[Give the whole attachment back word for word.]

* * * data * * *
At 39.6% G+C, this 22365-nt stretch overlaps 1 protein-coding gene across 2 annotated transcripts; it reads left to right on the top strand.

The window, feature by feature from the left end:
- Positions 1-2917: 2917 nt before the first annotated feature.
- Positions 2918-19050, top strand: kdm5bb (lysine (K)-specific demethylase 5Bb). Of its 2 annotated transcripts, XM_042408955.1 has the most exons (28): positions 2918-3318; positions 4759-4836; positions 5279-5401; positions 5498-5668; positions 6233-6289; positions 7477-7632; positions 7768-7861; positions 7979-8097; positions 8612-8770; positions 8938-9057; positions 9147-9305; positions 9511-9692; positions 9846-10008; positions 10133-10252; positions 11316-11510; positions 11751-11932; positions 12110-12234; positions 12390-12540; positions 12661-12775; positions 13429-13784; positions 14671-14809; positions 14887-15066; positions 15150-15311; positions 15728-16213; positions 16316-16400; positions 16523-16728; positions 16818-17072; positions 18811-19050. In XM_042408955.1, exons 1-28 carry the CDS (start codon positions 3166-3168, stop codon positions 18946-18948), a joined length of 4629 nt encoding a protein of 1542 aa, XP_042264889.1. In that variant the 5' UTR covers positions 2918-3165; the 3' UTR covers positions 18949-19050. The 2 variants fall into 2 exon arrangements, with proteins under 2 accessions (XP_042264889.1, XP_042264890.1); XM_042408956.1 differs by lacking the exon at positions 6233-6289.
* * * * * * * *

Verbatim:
At 39.6% G+C, this 22365-nt stretch overlaps 1 protein-coding gene across 2 annotated transcripts; it reads left to right on the top strand.

The window, feature by feature from the left end:
- Positions 1-2917: 2917 nt before the first annotated feature.
- Positions 2918-19050, top strand: kdm5bb (lysine (K)-specific demethylase 5Bb). Of its 2 annotated transcripts, XM_042408955.1 has the most exons (28): positions 2918-3318; positions 4759-4836; positions 5279-5401; positions 5498-5668; positions 6233-6289; positions 7477-7632; positions 7768-7861; positions 7979-8097; positions 8612-8770; positions 8938-9057; positions 9147-9305; positions 9511-9692; positions 9846-10008; positions 10133-10252; positions 11316-11510; positions 11751-11932; positions 12110-12234; positions 12390-12540; positions 12661-12775; positions 13429-13784; positions 14671-14809; positions 14887-15066; positions 15150-15311; positions 15728-16213; positions 16316-16400; positions 16523-16728; positions 16818-17072; positions 18811-19050. In XM_042408955.1, exons 1-28 carry the CDS (start codon positions 3166-3168, stop codon positions 18946-18948), a joined length of 4629 nt encoding a protein of 1542 aa, XP_042264889.1. In that variant the 5' UTR covers positions 2918-3165; the 3' UTR covers positions 18949-19050. The 2 variants fall into 2 exon arrangements, with proteins under 2 accessions (XP_042264889.1, XP_042264890.1); XM_042408956.1 differs by lacking the exon at positions 6233-6289.